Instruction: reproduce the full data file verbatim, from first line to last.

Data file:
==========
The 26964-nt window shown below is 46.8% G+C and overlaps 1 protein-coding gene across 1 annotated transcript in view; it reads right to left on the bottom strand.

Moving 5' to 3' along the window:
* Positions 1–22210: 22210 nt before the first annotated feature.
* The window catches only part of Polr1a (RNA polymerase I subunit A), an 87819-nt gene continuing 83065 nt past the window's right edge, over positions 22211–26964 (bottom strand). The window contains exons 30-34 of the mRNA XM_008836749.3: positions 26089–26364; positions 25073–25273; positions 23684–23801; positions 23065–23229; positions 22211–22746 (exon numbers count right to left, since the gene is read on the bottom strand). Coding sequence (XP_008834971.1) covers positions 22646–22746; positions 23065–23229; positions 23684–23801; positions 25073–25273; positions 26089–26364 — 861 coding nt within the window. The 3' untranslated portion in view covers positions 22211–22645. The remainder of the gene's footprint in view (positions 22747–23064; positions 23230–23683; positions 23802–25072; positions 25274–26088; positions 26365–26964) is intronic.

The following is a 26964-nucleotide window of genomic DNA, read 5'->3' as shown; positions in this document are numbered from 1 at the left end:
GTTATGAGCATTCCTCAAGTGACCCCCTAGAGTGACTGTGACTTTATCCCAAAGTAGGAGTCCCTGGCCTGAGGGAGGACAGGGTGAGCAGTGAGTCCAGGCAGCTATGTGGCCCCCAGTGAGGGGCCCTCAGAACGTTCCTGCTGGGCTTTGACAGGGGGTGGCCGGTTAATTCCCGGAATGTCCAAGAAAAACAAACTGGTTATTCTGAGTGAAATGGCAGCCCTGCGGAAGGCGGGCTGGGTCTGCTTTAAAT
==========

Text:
The 26964-nt window shown below is 46.8% G+C and overlaps 1 protein-coding gene across 1 annotated transcript in view; it reads right to left on the bottom strand.

Moving 5' to 3' along the window:
* Positions 1–22210: 22210 nt before the first annotated feature.
* The window catches only part of Polr1a (RNA polymerase I subunit A), an 87819-nt gene continuing 83065 nt past the window's right edge, over positions 22211–26964 (bottom strand). The window contains exons 30-34 of the mRNA XM_008836749.3: positions 26089–26364; positions 25073–25273; positions 23684–23801; positions 23065–23229; positions 22211–22746 (exon numbers count right to left, since the gene is read on the bottom strand). Coding sequence (XP_008834971.1) covers positions 22646–22746; positions 23065–23229; positions 23684–23801; positions 25073–25273; positions 26089–26364 — 861 coding nt within the window. The 3' untranslated portion in view covers positions 22211–22645. The remainder of the gene's footprint in view (positions 22747–23064; positions 23230–23683; positions 23802–25072; positions 25274–26088; positions 26365–26964) is intronic.

The following is a 26964-nucleotide window of genomic DNA, read 5'->3' as shown; positions in this document are numbered from 1 at the left end:
GTTATGAGCATTCCTCAAGTGACCCCCTAGAGTGACTGTGACTTTATCCCAAAGTAGGAGTCCCTGGCCTGAGGGAGGACAGGGTGAGCAGTGAGTCCAGGCAGCTATGTGGCCCCCAGTGAGGGGCCCTCAGAACGTTCCTGCTGGGCTTTGACAGGGGGTGGCCGGTTAATTCCCGGAATGTCCAAGAAAAACAAACTGGTTATTCTGAGTGAAATGGCAGCCCTGCGGAAGGCGGGCTGGGTCTGCTTTAAAT